The papers: D-Day's lessons and 'monsoon Britain'
After the commemorations of D-Day held yesterday in Normandy, Saturday's papers are in reflective mood on the war, its legacy and the heroism of those who served.
"Glory lives on as ranks get thinner" is how the Daily Mirror's leader comment reflects on the event.
It points out that today's generation "owe a debt that can never be repaid" to those who served in World War 2.
"Yes, we are humbled. But let us also be inspired by the best of the best," the comment adds.
The Daily Express echoes those sentiments in its leader column, pointing out "today we live in a Britain that is not perfect, but it is a Britain of freedom, justice and tolerance.
"These are all traits that a victorious Hitler would have banished from these islands and from the rest of the continent".
Its columnist James Delingpole says the biggest lesson of war, is how "senseless slaughter" can bring out the good qualities in so many.
"Courage, duty, discipline, self-sacrifice, friendship, devotion, love: These are things we experience in civilian life too. But rarely with the same intensity as we do in times of war," he says.
The Daily Telegraph's Neil Tweedie witnessed the ceremony, held at Sword Beach, and remarks that if temperatures were "red hot on the beach" they were at times "ice cold on the VIP stand".
A split shot of President Obama next to President Putin on one of the ceremony's giant TV screens had the US leader squirming with awkward body language, and the Kremlin chief - and "pantomime villain" - turning away "infuriated".
The Times reports on the "troubling choreography" necessary for the event's organisers in keeping Mr Putin apart from Mr Obama, and the Prince of Wales, who recently compared the Russian leader to Hitler.
However, some diplomacy went on, amid the awkwardness of the formal ceremony.
"Obama tells the Russian leader that a deal with the new Kiev regime can end East-West chill", is the paper's summary of the American position.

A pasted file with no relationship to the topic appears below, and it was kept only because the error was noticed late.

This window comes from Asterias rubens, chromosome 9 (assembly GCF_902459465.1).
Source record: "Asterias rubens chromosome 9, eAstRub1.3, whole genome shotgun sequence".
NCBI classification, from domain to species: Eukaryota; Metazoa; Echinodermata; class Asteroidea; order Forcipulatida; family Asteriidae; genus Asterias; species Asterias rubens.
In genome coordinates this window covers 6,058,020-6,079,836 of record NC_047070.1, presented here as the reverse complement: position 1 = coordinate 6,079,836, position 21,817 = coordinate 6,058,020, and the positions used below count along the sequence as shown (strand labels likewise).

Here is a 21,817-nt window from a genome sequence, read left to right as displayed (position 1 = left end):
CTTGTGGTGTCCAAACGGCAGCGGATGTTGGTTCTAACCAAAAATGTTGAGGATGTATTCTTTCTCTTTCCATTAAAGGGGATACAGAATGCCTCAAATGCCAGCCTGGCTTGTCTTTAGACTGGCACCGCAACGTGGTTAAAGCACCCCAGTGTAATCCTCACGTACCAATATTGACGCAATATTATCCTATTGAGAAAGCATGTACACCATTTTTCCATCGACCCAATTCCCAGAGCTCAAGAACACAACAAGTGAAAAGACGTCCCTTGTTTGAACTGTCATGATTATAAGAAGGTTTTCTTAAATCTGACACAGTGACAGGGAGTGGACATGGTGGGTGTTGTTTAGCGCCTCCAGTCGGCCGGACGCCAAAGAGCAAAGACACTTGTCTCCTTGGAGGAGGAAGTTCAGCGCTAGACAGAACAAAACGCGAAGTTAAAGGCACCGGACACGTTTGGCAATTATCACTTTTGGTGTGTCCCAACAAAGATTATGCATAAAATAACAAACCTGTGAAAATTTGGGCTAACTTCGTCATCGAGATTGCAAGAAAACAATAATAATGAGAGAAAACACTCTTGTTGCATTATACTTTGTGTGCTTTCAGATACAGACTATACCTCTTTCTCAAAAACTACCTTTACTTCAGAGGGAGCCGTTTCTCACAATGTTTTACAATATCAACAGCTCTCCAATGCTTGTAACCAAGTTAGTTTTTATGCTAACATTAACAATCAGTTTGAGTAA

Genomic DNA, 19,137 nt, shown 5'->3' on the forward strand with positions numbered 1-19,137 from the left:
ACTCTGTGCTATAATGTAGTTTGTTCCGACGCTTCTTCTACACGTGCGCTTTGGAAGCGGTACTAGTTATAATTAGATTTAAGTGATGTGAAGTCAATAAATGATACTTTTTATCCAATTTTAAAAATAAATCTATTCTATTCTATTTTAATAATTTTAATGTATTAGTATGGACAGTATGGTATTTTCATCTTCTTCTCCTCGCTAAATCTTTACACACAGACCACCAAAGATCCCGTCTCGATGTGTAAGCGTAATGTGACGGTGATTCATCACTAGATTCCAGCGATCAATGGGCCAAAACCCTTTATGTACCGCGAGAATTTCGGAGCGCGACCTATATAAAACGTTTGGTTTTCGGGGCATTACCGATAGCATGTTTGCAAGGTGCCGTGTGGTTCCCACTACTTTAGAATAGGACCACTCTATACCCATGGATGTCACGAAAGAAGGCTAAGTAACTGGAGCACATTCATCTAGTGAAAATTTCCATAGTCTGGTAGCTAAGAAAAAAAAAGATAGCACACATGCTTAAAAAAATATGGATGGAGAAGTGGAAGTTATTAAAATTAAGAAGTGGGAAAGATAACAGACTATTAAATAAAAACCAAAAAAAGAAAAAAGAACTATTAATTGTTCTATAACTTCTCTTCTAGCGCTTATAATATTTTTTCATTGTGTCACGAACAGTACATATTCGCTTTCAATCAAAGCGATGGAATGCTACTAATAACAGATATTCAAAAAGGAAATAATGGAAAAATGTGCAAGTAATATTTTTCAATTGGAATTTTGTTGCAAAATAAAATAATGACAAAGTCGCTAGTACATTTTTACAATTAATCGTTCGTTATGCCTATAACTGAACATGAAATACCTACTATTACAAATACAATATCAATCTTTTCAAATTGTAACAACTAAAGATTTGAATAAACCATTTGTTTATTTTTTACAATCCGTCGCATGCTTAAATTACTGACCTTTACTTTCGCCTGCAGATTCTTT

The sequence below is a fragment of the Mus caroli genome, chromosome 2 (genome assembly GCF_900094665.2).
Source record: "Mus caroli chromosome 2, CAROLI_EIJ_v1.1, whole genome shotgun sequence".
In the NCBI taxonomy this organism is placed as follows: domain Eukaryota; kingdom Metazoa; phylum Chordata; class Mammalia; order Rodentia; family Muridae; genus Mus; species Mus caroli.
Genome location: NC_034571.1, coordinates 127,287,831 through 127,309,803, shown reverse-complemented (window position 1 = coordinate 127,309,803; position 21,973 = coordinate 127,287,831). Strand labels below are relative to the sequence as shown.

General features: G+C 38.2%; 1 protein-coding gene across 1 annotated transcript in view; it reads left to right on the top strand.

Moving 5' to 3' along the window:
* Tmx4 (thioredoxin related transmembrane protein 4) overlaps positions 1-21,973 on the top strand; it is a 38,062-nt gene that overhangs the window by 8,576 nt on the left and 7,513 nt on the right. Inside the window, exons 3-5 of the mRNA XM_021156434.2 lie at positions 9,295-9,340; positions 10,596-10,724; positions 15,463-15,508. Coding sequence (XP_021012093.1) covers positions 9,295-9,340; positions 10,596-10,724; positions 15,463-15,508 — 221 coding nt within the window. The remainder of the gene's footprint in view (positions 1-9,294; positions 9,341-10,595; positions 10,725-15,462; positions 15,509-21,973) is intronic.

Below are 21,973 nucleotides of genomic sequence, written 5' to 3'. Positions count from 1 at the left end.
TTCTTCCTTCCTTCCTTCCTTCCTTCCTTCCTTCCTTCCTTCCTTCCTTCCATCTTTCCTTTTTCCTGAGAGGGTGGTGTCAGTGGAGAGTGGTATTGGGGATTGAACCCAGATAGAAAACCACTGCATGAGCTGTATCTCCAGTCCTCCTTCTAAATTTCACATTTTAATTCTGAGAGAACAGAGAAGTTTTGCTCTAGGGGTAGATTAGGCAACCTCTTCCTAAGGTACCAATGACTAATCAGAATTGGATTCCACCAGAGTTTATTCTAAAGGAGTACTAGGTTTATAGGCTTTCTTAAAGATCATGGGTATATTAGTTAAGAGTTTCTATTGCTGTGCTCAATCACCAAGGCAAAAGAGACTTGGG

The international tensions lead The Independent to ask on its front page: "What, if anything, have we learned?"
Saying that the world faces "the most fractious international climate for years", the paper said the national leaders assembled at Sword, failed to convince that the "legacy" of wartime sacrifice was "in good hands".
The paper's commentary section notes that one lesson of the world war was that "an alliance of East and West" made victory possible.
"Simpler times, when rivals could set aside their differences to achieve so much. If only one could say as much today," it concludes.
The International Monetary Fund's warning that Britain must take steps to avoid a housing price "bubble" is reported in many papers.
The Daily Mail characterises IMF head Christine Lagarde's advice to the UK to cut "unnecessary" planning regulations, as "build more houses in the countryside".
It says Mme Lagarde's intervention - complete with advice on possible VAT and rate rises - has infuriated Conservative MPs.
The paper quotes backbencher Douglas Carswell as saying "We elect our own government to decide on our own budget, thank you very much".
The Sun's editorial says that the IMF are "not wrong" about the threat from what the paper calls "bubble trouble".
Pointing out that even with relaxed planning regulations, new homes will still take years to materialise the paper has two suggestions.
"Banks must cut down on their high loan-to-income mortgages", it says, adding "it is crucial too for foreign investors in UK property to be taxed on their profits".
The Independent carries a two-page spread on the issue, complete with a pictorial look at some of what it calls the "quirkier" (ie: minute) properties currently being advertised to Londoners.
The paper quotes Labour's Margaret Hodge who says the perception that immigrants have "jumped the queue" for local authority housing has been "used" by the far-right to "racialise" the issue of shortage of supply.
"Given social housing is a scarce resource there have been issues around the allocation of it. The issue isn't going away," she added.